Ga-Hyun Chung v Silver Dry Bulk Co Ltd – QBD (Comm Ct) (Moulder J)  EWHC 1147 (Comm) – 17 May 2019
Arbitration – Jurisdiction – Validity of appointment of arbitrator – Whether claimant’s challenge was to “substantive jurisdiction” – Whether effect of Marshall Islands statute was to extend life of company after dissolution to enable arbitration proceedings to be served on it.
Homer Hulbert Maritime Co Ltd (“HH”) was a corporation incorporated in and under the laws of the Marshall Islands. HH filed articles of dissolution in the Marshall Islands on 28 February 2011. An arbitration arose out of the sale of a ship, by HH to Silver Dry Bulk Co Ltd., with allegations being made that the price was inflated due to a secret commission. The memorandum of agreement contained a London arbitration clause. The only parties to the memorandum of agreement were Silver Dry Bulk Ltd and HH.
A notice of arbitration was filed in October 2014 with the Attorney General of the Marshall Islands. HH did not respond. A sole arbitrator accepted the appointment on the basis that HH had not responded to the notice of arbitration or appointed its own arbitrator.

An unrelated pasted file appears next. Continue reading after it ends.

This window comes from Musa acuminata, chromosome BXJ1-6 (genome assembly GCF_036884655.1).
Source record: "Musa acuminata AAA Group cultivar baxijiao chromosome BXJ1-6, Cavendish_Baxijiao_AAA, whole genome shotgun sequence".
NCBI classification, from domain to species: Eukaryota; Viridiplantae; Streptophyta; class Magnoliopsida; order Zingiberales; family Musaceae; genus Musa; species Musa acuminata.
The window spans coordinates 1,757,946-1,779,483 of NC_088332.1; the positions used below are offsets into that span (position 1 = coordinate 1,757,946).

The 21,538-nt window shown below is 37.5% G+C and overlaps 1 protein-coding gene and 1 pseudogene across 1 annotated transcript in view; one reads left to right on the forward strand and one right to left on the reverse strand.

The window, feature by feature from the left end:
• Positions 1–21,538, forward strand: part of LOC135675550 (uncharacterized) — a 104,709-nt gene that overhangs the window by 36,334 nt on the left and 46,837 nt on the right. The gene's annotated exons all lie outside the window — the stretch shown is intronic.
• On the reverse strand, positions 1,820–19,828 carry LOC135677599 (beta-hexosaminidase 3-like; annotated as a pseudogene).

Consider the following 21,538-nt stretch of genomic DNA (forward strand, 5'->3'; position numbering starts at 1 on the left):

Subsequently the notice of arbitration was sent by the solicitors for Silver Dry Bulk to another company, which they believed to be the former owner of HH. This other company disputed the jurisdiction, and said that the Arbitrator had not been validly appointed.
HH’s statutory trustee, the Claimant Mr Chung, brought a jurisdictional challenge to the Award pursuant to s67 Arbitration Act 1996. Mr Chung argued that no arbitration was ever commenced against HH as HH had been finally dissolved and wound up some eight months before the notice of arbitration purported to commence the purported arbitration, on 28 October 2014. Accordingly, the arbitration was a nullity. The notice of arbitration served did not and could not validly commence arbitration.
The challenge was successful. The Court considered that the challenge fell squarely within s67: whether HH legally existed as an entity and could validly serve a notice of arbitration was a jurisdictional issue, not simply a question of fact for the Tribunal. Expert evidence was considered as to whether Marshall Islands law had extended the life of HH to enable service of arbitration proceedings on it. Mrs Justice Moulder found in favour of Mr Chung. She concluded that HH had ceased to exist by October 2014, and that therefore the notice of arbitration could not validly commence a valid arbitration. The Arbitrator therefore had not had jurisdiction, had not been validly appointed and his Award was a nullity.